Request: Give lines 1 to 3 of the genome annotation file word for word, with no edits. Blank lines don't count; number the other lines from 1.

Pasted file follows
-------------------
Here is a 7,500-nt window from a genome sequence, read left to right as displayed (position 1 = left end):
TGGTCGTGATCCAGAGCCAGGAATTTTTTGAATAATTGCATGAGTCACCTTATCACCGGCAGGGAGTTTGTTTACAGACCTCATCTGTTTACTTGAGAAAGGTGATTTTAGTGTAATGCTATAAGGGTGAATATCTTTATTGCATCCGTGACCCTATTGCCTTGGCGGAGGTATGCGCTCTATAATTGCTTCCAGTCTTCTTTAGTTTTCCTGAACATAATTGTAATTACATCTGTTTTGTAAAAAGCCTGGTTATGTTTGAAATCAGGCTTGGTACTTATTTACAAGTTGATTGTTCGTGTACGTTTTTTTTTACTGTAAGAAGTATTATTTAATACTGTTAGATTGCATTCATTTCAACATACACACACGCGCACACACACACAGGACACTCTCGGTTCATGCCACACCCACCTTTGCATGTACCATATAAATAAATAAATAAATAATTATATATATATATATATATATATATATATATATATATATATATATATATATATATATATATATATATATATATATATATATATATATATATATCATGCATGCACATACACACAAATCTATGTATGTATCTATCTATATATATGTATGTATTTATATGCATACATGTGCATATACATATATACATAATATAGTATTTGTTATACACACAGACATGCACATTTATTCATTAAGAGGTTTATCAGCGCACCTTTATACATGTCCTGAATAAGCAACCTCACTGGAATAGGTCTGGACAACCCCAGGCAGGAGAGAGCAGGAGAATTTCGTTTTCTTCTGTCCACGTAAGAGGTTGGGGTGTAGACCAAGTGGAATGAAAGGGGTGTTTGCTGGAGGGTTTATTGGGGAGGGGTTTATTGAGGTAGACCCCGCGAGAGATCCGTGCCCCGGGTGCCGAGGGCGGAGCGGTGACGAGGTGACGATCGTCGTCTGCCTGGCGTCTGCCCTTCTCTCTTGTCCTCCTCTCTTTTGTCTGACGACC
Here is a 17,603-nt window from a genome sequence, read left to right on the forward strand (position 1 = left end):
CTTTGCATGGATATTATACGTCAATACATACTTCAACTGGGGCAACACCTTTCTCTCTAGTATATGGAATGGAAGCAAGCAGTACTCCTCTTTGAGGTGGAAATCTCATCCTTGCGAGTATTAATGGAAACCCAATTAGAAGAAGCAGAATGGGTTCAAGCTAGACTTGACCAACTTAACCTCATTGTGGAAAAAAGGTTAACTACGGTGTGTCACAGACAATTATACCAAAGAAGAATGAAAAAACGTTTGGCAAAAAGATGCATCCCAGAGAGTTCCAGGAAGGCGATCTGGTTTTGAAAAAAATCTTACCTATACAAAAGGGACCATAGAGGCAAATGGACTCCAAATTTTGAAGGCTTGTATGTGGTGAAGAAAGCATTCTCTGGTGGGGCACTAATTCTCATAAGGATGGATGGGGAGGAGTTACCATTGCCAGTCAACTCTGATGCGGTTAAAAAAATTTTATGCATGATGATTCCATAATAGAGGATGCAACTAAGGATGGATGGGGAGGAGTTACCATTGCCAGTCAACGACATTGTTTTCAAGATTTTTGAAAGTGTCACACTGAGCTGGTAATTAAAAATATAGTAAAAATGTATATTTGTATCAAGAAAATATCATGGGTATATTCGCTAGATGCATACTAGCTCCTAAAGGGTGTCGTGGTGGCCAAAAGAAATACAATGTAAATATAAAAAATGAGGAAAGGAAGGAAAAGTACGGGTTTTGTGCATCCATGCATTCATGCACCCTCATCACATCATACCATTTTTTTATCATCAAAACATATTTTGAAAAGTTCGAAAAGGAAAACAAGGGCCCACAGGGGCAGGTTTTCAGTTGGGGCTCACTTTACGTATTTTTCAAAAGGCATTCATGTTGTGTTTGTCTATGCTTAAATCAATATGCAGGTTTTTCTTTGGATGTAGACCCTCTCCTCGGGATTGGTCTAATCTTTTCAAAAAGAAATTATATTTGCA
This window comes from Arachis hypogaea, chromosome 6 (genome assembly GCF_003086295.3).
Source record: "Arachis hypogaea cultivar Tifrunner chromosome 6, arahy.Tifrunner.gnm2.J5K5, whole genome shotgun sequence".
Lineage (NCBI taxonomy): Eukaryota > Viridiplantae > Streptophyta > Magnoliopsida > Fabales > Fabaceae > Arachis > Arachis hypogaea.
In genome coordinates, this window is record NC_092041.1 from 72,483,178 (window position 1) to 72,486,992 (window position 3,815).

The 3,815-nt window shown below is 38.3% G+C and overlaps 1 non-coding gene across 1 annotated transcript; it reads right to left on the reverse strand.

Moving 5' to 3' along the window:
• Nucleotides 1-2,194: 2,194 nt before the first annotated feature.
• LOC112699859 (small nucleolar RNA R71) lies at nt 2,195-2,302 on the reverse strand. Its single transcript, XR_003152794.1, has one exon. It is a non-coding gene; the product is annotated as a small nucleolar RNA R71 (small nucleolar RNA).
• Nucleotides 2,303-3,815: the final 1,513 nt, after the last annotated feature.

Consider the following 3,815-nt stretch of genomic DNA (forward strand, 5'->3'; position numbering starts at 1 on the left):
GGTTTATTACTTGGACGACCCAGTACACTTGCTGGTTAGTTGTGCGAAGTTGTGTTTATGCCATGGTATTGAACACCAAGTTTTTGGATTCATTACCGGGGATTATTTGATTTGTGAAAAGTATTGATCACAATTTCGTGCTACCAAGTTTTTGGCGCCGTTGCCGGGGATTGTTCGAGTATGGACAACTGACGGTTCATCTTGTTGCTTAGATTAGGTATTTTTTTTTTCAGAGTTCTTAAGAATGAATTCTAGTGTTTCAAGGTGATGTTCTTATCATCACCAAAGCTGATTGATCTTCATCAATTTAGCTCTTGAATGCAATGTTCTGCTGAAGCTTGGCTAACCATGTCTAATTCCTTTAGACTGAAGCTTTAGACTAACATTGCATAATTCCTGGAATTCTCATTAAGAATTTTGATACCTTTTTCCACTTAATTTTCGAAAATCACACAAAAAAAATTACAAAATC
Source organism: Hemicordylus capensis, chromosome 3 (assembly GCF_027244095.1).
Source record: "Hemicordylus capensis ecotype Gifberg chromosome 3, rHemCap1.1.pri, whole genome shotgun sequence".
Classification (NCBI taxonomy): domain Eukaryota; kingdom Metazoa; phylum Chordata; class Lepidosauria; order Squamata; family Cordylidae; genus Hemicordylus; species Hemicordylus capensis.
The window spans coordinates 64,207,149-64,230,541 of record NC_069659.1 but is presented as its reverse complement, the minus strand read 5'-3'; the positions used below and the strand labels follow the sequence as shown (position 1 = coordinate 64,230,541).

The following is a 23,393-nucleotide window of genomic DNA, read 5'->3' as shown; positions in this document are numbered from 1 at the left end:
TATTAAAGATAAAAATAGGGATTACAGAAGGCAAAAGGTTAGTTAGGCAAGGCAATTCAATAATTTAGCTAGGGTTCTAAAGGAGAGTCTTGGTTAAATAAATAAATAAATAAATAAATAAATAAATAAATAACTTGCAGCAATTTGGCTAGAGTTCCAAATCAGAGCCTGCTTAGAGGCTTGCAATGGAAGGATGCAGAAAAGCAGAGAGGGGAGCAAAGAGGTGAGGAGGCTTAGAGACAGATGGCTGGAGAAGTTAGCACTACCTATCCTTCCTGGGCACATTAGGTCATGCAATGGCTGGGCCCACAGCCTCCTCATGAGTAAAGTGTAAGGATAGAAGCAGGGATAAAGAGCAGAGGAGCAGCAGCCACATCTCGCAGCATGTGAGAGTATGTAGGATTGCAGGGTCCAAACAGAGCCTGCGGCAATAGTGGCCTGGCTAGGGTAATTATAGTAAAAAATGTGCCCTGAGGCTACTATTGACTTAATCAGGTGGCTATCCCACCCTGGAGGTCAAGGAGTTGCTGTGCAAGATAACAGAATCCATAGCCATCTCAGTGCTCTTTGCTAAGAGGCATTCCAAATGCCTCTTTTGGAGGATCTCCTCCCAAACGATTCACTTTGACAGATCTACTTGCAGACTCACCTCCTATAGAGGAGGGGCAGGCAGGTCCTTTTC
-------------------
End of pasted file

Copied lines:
Here is a 7,500-nt window from a genome sequence, read left to right as displayed (position 1 = left end):
TGGTCGTGATCCAGAGCCAGGAATTTTTTGAATAATTGCATGAGTCACCTTATCACCGGCAGGGAGTTTGTTTACAGACCTCATCTGTTTACTTGAGAAAGGTGATTTTAGTGTAATGCTATAAGGGTGAATATCTTTATTGCATCCGTGACCCTATTGCCTTGGCGGAGGTATGCGCTCTATAATTGCTTCCAGTCTTCTTTAGTTTTCCTGAACATAATTGTAATTACATCTGTTTTGTAAAAAGCCTGGTTATGTTTGAAATCAGGCTTGGTACTTATTTACAAGTTGATTGTTCGTGTACGTTTTTTTTTACTGTAAGAAGTATTATTTAATACTGTTAGATTGCATTCATTTCAACATACACACACGCGCACACACACACAGGACACTCTCGGTTCATGCCACACCCACCTTTGCATGTACCATATAAATAAATAAATAAATAATTATATATATATATATATATATATATATATATATATATATATATATATATATATATATATATATATATATATATATATATATATATATATATATCATGCATGCACATACACACAAATCTATGTATGTATCTATCTATATATATGTATGTATTTATATGCATACATGTGCATATACATATATACATAATATAGTATTTGTTATACACACAGACATGCACATTTATTCATTAAGAGGTTTATCAGCGCACCTTTATACATGTCCTGAATAAGCAACCTCACTGGAATAGGTCTGGACAACCCCAGGCAGGAGAGAGCAGGAGAATTTCGTTTTCTTCTGTCCACGTAAGAGGTTGGGGTGTAGACCAAGTGGAATGAAAGGGGTGTTTGCTGGAGGGTTTATTGGGGAGGGGTTTATTGAGGTAGACCCCGCGAGAGATCCGTGCCCCGGGTGCCGAGGGCGGAGCGGTGACGAGGTGACGATCGTCGTCTGCCTGGCGTCTGCCCTTCTCTCTTGTCCTCCTCTCTTTTGTCTGACGACC
Here is a 17,603-nt window from a genome sequence, read left to right on the forward strand (position 1 = left end):